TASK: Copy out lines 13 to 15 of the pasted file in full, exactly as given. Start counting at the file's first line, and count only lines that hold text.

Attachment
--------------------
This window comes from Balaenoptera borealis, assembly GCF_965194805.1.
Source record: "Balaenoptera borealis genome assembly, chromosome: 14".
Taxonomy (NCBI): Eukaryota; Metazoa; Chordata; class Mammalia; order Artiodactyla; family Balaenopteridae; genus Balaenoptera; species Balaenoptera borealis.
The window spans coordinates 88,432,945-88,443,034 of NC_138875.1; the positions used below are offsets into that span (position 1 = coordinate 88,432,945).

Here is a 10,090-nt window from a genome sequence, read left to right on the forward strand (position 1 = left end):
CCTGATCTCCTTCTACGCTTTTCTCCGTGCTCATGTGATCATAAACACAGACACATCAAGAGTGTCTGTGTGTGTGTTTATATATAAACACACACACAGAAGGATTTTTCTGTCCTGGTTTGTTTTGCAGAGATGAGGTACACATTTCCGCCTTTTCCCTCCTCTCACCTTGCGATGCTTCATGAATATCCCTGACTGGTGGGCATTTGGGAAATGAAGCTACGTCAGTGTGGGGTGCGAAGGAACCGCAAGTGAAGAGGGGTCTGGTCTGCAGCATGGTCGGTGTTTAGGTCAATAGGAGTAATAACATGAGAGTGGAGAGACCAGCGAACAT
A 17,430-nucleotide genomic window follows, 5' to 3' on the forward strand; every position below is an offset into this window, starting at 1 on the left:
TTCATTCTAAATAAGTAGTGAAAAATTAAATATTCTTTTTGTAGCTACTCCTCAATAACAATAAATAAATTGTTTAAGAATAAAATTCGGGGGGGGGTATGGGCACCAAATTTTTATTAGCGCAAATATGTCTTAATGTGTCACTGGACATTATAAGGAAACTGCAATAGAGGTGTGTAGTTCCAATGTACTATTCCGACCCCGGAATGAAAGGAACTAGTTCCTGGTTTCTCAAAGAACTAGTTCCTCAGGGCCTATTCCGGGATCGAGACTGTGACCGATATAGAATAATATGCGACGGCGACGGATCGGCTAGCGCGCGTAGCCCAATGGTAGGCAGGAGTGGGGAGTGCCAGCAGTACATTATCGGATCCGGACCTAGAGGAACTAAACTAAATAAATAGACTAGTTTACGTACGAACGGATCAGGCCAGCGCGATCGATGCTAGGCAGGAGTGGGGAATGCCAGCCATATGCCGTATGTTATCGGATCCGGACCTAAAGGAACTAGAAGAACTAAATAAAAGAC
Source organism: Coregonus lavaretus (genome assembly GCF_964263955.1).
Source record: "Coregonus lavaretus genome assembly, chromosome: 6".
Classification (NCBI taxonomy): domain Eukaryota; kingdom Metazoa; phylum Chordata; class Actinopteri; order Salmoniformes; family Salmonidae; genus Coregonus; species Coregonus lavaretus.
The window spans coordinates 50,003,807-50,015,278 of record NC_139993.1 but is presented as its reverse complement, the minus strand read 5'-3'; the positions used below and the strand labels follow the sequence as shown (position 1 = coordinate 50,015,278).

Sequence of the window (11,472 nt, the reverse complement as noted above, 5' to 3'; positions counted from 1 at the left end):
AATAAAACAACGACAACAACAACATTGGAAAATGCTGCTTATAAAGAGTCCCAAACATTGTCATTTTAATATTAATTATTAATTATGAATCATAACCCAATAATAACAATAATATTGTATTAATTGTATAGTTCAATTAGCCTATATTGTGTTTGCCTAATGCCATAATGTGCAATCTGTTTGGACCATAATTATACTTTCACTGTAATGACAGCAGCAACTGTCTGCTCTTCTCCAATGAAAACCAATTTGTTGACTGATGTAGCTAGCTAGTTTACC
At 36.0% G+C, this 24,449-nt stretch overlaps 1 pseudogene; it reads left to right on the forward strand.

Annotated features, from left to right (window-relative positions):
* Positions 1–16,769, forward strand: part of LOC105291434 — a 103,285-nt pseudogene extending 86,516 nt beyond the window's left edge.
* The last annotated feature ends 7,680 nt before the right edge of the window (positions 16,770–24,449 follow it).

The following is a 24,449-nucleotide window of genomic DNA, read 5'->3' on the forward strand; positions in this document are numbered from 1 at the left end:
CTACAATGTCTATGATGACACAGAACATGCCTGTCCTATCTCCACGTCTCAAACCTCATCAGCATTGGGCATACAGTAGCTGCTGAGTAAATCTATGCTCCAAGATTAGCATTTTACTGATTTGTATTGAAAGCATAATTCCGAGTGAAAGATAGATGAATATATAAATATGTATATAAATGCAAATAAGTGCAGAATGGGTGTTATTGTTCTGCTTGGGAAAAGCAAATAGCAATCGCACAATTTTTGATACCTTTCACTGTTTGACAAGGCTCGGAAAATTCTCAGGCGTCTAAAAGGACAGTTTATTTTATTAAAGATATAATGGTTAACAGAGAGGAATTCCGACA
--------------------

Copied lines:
Sequence of the window (11,472 nt, the reverse complement as noted above, 5' to 3'; positions counted from 1 at the left end):
AATAAAACAACGACAACAACAACATTGGAAAATGCTGCTTATAAAGAGTCCCAAACATTGTCATTTTAATATTAATTATTAATTATGAATCATAACCCAATAATAACAATAATATTGTATTAATTGTATAGTTCAATTAGCCTATATTGTGTTTGCCTAATGCCATAATGTGCAATCTGTTTGGACCATAATTATACTTTCACTGTAATGACAGCAGCAACTGTCTGCTCTTCTCCAATGAAAACCAATTTGTTGACTGATGTAGCTAGCTAGTTTACC
At 36.0% G+C, this 24,449-nt stretch overlaps 1 pseudogene; it reads left to right on the forward strand.